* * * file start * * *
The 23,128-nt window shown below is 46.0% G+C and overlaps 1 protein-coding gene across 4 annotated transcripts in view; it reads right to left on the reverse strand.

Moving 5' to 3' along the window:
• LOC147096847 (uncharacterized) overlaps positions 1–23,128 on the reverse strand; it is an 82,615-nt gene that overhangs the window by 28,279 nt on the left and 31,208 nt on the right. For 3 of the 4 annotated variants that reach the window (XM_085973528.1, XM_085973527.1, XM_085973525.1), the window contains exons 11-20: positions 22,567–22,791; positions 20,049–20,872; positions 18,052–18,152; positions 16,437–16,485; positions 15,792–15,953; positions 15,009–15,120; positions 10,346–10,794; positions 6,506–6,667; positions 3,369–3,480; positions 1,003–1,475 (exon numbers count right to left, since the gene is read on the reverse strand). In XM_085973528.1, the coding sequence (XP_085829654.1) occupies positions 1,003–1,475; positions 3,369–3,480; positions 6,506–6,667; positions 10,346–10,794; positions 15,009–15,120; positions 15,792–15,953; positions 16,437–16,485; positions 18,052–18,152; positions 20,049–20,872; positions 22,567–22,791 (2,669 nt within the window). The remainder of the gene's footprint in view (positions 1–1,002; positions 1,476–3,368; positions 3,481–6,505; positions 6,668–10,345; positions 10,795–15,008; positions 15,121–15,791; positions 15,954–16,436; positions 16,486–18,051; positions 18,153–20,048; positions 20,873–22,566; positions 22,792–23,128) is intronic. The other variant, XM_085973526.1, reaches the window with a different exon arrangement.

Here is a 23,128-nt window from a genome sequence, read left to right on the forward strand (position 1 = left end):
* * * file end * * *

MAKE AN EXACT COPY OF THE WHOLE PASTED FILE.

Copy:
The 23,128-nt window shown below is 46.0% G+C and overlaps 1 protein-coding gene across 4 annotated transcripts in view; it reads right to left on the reverse strand.

Moving 5' to 3' along the window:
• LOC147096847 (uncharacterized) overlaps positions 1–23,128 on the reverse strand; it is an 82,615-nt gene that overhangs the window by 28,279 nt on the left and 31,208 nt on the right. For 3 of the 4 annotated variants that reach the window (XM_085973528.1, XM_085973527.1, XM_085973525.1), the window contains exons 11-20: positions 22,567–22,791; positions 20,049–20,872; positions 18,052–18,152; positions 16,437–16,485; positions 15,792–15,953; positions 15,009–15,120; positions 10,346–10,794; positions 6,506–6,667; positions 3,369–3,480; positions 1,003–1,475 (exon numbers count right to left, since the gene is read on the reverse strand). In XM_085973528.1, the coding sequence (XP_085829654.1) occupies positions 1,003–1,475; positions 3,369–3,480; positions 6,506–6,667; positions 10,346–10,794; positions 15,009–15,120; positions 15,792–15,953; positions 16,437–16,485; positions 18,052–18,152; positions 20,049–20,872; positions 22,567–22,791 (2,669 nt within the window). The remainder of the gene's footprint in view (positions 1–1,002; positions 1,476–3,368; positions 3,481–6,505; positions 6,668–10,345; positions 10,795–15,008; positions 15,121–15,791; positions 15,954–16,436; positions 16,486–18,051; positions 18,153–20,048; positions 20,873–22,566; positions 22,792–23,128) is intronic. The other variant, XM_085973526.1, reaches the window with a different exon arrangement.

Here is a 23,128-nt window from a genome sequence, read left to right on the forward strand (position 1 = left end):